Naunyn-Schmiedeberg's Archives of Pharmacology

, Volume 296, Issue 2, pp 143–148 | Cite as

Effect of coronary perfusion rate on the hydrolysis of exogenous and endogenous acetylcholine in the isolated heart

  • H. A. Dieterich
  • K. Löffelholz
Article

Summary

  1. 1.

    The effect of perfusion rate on the hydrolysis of acetylcholine in isolated chicken hearts was studied by measuring both the spontaneous and the evoked output of endogenous acetylcholine into the perfusate in response to vagal stimulation and the arterio-venous difference of exogenous acetylcholine.

     
  2. 2.

    A decrease in the perfusion rate from 30 to 20 and 10 ml/min caused a graded and significant decline of both the spontaneous overflow of acetylcholine and the overflow evoked by stimulation of both vagus nerves (20 Hz, 1 ms, 40V) for 20 min. The spontaneous and evoked overflow at 30 ml/min were 2 and 3 times, respectively, the overflow at 10 ml/min.

     
  3. 3.

    Physostigmine (10−6M) raised both the spontaneous and the evoked acetylcholine outputs into the perfusate. The rise of the evoked output was much more pronounced at 10 ml/min (7.5-fold) than at 30 ml/min (2.5-fold) so that the differences in the output at these perfusion rates were abolished after inhibition of cholinesterase.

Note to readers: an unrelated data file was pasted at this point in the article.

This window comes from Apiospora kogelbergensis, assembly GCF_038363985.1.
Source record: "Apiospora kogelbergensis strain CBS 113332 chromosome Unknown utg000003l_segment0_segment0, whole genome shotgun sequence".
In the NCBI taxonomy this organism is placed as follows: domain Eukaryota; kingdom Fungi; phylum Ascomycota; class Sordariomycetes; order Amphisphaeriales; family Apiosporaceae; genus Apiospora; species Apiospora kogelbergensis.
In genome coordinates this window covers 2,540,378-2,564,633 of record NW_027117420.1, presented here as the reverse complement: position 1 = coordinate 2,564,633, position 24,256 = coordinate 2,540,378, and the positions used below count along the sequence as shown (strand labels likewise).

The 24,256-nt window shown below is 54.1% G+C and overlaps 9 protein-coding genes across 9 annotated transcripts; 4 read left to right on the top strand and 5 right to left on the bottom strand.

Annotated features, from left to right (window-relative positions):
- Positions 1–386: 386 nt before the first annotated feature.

4. 4.

    Although vagal stimulation in the presence of physostigmine caused an output of acetylcholine into the perfusate equivalent to the content of the heart determined before stimulation, no change of the cardiac acetylcholine content was observed. Thus the total acetylcholine content must have been resynthesized during the 20-min period of vagal stimulation. Physostigmine raised the acetylcholine content by the same extent, both before and after stimulation.

     
  5. 5.

    The arterio-venous difference of acetylcholine during infusion of this compound (10−7 M) for 10 min was increased from 37±8 to 56±7% (n=10) of the arterial concentration, when the perfusion rate was decreased from 30 to 10 ml/min. Physostigmine abolished the effect of the perfusion rate upon the appearance of acetylcholine in the effluent. Moreover, the arterio-venous differences were less than 5% after inhibition of cholinesterase.

     
  6. 6.

    It is concluded that extracellular inactivation of the parasympathetic transmitter of the heart is dependent on both the cholinesterase activity and the rate of the coronary flow.

     

Key words

Acetylcholine Cholinesterase Transmitter inactivation Coronary flow Isolated heart 

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Copyright information

© Springer-Verlag 1977

Authors and Affiliations

  • H. A. Dieterich
    • 1
  • K. Löffelholz
    • 1
  1. 1.Pharmakologisches Institut der UniversitätMainzGermany

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